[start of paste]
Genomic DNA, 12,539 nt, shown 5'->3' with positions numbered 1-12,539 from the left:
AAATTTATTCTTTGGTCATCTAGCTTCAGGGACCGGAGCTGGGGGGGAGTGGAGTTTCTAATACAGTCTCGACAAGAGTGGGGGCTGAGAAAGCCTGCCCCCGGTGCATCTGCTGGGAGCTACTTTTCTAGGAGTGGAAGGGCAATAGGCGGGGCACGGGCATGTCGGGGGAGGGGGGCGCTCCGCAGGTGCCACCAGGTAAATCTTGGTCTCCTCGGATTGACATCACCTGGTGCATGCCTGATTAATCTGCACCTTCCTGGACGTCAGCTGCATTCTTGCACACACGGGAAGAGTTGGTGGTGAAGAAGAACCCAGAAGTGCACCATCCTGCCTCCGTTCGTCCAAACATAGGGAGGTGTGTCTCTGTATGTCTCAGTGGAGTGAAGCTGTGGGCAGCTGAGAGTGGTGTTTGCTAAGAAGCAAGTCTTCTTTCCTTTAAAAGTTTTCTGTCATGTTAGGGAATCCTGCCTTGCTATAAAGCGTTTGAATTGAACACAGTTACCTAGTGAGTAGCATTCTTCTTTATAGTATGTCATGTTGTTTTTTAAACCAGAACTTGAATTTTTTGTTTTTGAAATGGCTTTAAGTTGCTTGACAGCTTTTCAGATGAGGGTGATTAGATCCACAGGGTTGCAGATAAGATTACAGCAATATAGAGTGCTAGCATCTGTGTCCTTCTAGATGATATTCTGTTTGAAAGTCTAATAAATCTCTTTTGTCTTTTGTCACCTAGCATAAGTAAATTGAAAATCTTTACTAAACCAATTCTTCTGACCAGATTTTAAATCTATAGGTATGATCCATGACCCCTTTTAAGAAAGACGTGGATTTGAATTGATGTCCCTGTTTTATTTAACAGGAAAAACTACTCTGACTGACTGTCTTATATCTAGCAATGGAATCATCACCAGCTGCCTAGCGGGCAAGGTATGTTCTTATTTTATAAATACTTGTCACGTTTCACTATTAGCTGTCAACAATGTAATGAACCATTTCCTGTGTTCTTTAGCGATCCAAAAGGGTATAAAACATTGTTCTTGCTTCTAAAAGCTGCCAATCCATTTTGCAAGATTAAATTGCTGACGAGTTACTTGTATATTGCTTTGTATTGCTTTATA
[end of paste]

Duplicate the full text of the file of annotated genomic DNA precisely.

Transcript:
Genomic DNA, 12,539 nt, shown 5'->3' with positions numbered 1-12,539 from the left:
AAATTTATTCTTTGGTCATCTAGCTTCAGGGACCGGAGCTGGGGGGGAGTGGAGTTTCTAATACAGTCTCGACAAGAGTGGGGGCTGAGAAAGCCTGCCCCCGGTGCATCTGCTGGGAGCTACTTTTCTAGGAGTGGAAGGGCAATAGGCGGGGCACGGGCATGTCGGGGGAGGGGGGCGCTCCGCAGGTGCCACCAGGTAAATCTTGGTCTCCTCGGATTGACATCACCTGGTGCATGCCTGATTAATCTGCACCTTCCTGGACGTCAGCTGCATTCTTGCACACACGGGAAGAGTTGGTGGTGAAGAAGAACCCAGAAGTGCACCATCCTGCCTCCGTTCGTCCAAACATAGGGAGGTGTGTCTCTGTATGTCTCAGTGGAGTGAAGCTGTGGGCAGCTGAGAGTGGTGTTTGCTAAGAAGCAAGTCTTCTTTCCTTTAAAAGTTTTCTGTCATGTTAGGGAATCCTGCCTTGCTATAAAGCGTTTGAATTGAACACAGTTACCTAGTGAGTAGCATTCTTCTTTATAGTATGTCATGTTGTTTTTTAAACCAGAACTTGAATTTTTTGTTTTTGAAATGGCTTTAAGTTGCTTGACAGCTTTTCAGATGAGGGTGATTAGATCCACAGGGTTGCAGATAAGATTACAGCAATATAGAGTGCTAGCATCTGTGTCCTTCTAGATGATATTCTGTTTGAAAGTCTAATAAATCTCTTTTGTCTTTTGTCACCTAGCATAAGTAAATTGAAAATCTTTACTAAACCAATTCTTCTGACCAGATTTTAAATCTATAGGTATGATCCATGACCCCTTTTAAGAAAGACGTGGATTTGAATTGATGTCCCTGTTTTATTTAACAGGAAAAACTACTCTGACTGACTGTCTTATATCTAGCAATGGAATCATCACCAGCTGCCTAGCGGGCAAGGTATGTTCTTATTTTATAAATACTTGTCACGTTTCACTATTAGCTGTCAACAATGTAATGAACCATTTCCTGTGTTCTTTAGCGATCCAAAAGGGTATAAAACATTGTTCTTGCTTCTAAAAGCTGCCAATCCATTTTGCAAGATTAAATTGCTGACGAGTTACTTGTATATTGCTTTGTATTGCTTTATA